Toxicity can be measured by the effects on the target (organism, organ, tissue or cell). Because individuals typically have different levels of response to the same dose of a toxin, a population-level measure of toxicity is often used which relates the probability of an outcome for a given individual in a population. One such measure is the LD50. When such data does not exist, estimates are made by comparison to known similar toxic things, or to similar exposures in similar organisms. Then "safety factors" are added to account for uncertainties in data and evaluation processes. For example, if a dose of toxin is safe for a laboratory rat, one might assume that one tenth that dose would be safe for a human, allowing a safety factor of 10 to allow for interspecies differences between two mammals; if the data are from fish, one might use a factor of 100 to account for the greater difference between two chordate classes (fish and mammals). Similarly, an extra protection factor may be used for individuals believed to be more susceptible to toxic effects such as in pregnancy or with certain diseases. Or, a newly synthesized and previously unstudied chemical that is believed to be very similar in effect to another compound could be assigned an additional protection factor of 10 to account for possible differences in effects that are probably much smaller. Obviously, this approach is very approximate; but such protection factors are deliberately very conservative and the method has been found to be useful in a wide variety of applications.
Assessing all aspects of the toxicity of cancer-causing agents involves additional issues, since it is not certain if there is a minimal effective dose for carcinogens, or whether the risk is just too small to see. In addition, it is possible that a single cell transformed into a cancer cell is all it takes to develop the full effect (the "one hit" theory).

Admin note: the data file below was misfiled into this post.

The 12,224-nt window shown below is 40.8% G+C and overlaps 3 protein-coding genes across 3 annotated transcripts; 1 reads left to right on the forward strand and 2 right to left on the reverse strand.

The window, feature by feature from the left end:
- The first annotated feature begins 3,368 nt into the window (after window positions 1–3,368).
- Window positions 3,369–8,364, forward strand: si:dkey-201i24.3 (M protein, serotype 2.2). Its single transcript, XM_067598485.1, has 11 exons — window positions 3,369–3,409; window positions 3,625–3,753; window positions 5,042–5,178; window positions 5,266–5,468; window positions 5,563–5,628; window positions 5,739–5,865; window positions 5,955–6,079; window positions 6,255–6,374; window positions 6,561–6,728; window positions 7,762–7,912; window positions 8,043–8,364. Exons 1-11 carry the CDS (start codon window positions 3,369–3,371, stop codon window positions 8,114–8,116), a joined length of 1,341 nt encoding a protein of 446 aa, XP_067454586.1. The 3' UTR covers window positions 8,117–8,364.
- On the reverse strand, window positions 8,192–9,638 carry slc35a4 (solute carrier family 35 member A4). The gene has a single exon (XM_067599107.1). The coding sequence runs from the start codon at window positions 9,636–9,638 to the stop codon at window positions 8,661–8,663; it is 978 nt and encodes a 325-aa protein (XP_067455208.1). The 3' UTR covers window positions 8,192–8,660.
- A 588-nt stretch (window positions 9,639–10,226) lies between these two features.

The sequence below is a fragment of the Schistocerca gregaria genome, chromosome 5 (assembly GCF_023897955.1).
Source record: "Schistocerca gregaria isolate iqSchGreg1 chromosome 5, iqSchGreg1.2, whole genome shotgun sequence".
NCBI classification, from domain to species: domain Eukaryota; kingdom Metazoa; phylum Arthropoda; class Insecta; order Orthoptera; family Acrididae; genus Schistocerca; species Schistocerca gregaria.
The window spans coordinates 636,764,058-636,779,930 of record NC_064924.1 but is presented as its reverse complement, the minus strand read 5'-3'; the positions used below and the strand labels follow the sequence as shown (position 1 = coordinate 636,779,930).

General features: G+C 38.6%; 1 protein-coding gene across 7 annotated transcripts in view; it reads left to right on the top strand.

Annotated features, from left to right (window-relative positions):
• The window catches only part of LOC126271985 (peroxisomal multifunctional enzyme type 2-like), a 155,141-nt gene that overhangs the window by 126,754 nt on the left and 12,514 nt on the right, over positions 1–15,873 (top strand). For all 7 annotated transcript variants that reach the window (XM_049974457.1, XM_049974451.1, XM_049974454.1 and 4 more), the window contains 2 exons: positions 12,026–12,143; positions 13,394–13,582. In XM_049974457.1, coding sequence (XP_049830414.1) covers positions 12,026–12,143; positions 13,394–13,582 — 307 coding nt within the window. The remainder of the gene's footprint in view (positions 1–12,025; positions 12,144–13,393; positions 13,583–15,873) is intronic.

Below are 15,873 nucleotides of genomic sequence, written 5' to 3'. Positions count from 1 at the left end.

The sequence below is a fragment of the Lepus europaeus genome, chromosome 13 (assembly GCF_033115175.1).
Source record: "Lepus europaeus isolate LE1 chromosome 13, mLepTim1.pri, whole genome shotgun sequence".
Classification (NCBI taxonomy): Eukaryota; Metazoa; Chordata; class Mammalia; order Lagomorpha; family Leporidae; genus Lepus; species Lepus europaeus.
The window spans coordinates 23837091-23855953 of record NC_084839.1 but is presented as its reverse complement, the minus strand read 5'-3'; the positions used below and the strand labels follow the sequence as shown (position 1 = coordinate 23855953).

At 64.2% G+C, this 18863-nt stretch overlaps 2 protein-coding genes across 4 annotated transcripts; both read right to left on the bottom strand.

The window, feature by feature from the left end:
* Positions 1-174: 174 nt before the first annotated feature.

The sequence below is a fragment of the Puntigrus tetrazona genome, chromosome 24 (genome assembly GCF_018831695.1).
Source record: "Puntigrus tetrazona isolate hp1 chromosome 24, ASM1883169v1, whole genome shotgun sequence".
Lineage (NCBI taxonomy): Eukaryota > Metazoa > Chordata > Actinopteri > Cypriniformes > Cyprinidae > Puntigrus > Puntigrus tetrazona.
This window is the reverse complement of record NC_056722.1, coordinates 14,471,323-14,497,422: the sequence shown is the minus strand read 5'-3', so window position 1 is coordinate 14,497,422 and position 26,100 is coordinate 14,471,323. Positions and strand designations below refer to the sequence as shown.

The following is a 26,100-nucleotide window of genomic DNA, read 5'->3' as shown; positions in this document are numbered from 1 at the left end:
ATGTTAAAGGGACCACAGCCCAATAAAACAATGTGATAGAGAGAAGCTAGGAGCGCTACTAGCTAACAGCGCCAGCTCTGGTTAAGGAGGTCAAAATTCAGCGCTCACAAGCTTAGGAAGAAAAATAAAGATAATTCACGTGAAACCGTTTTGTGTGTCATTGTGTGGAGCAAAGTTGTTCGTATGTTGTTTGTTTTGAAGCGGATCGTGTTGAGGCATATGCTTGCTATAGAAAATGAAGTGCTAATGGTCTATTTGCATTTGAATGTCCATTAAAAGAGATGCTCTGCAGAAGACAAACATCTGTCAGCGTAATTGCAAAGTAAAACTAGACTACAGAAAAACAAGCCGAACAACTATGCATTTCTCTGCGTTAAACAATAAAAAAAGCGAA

It is more difficult to assess the toxicity of chemical mixtures than of single, pure chemicals because each component display its own toxicity and components may interact to produce enhanced or diminished effects. Common mixtures include gasoline, cigarette smoke, and industrial waste. Even more complex are situations with more than one type of toxic entity, such as the discharge from a malfunctioning sewage treatment plant, with both chemical and biological agents.

Factors influencing toxicity

Toxicity of a substance can be affected by many different factors, such as the pathway of administration (whether the toxin is applied to the skin, ingested, inhaled, injected), the time of exposure (a brief encounter or long term), the number of exposures (a single dose or multiple doses over time), the physical form of the toxin (solid, liquid, gas), the genetic makeup of an individual, an individual's overall health, and many others. Several of the terms used to describe these factors have been included here. ;chronic exposure: continuous exposure to a toxin over an extended period of time, often measured in months or years can cause irreversible side effects.

Etymology

"Toxic" and similar words came from Greek τοξον = "bow (weapon)" via "poisoned arrow," which came to be used for "poison" in scientific language, as the usual Classical Greek word ('ιον) for "poison" would transcribe as "io-", which is not distinctive enough. In some biological names, "toxo-" still means "bow", as in Toxodon = "bow-toothed" from the shape.
toxic in Catalan: Toxicitat
toxic in Czech: Jed
toxic in Danish: Gift
toxic in German: Toxizität
toxic in Estonian: Mürk
toxic in Spanish: Toxicidad
toxic in Esperanto: Veneno
toxic in French: Toxicité
toxic in Korean: 독
toxic in Italian: Veleno
toxic in Hebrew: רעל
toxic in Latin: Venenum
toxic in Luxembourgish: Gëft
toxic in Lithuanian: Nuodas
toxic in Dutch: Giftigheid
toxic in Japanese: 毒
toxic in Norwegian: Gift
toxic in Norwegian Nynorsk: Gift
toxic in Polish: Trucizna
toxic in Portuguese: Veneno
toxic in Romanian: Toxicitate
toxic in Russian: Токсичность
toxic in Simple English: Poison
toxic in Slovak: Jed
toxic in Slovenian: Strup
toxic in Serbian: Отров
toxic in Finnish: Myrkyllisyys
toxic in Swedish: Gift
toxic in Turkish: Zehir
toxic in Chinese: 毒物

Synonyms, Antonyms and Related Words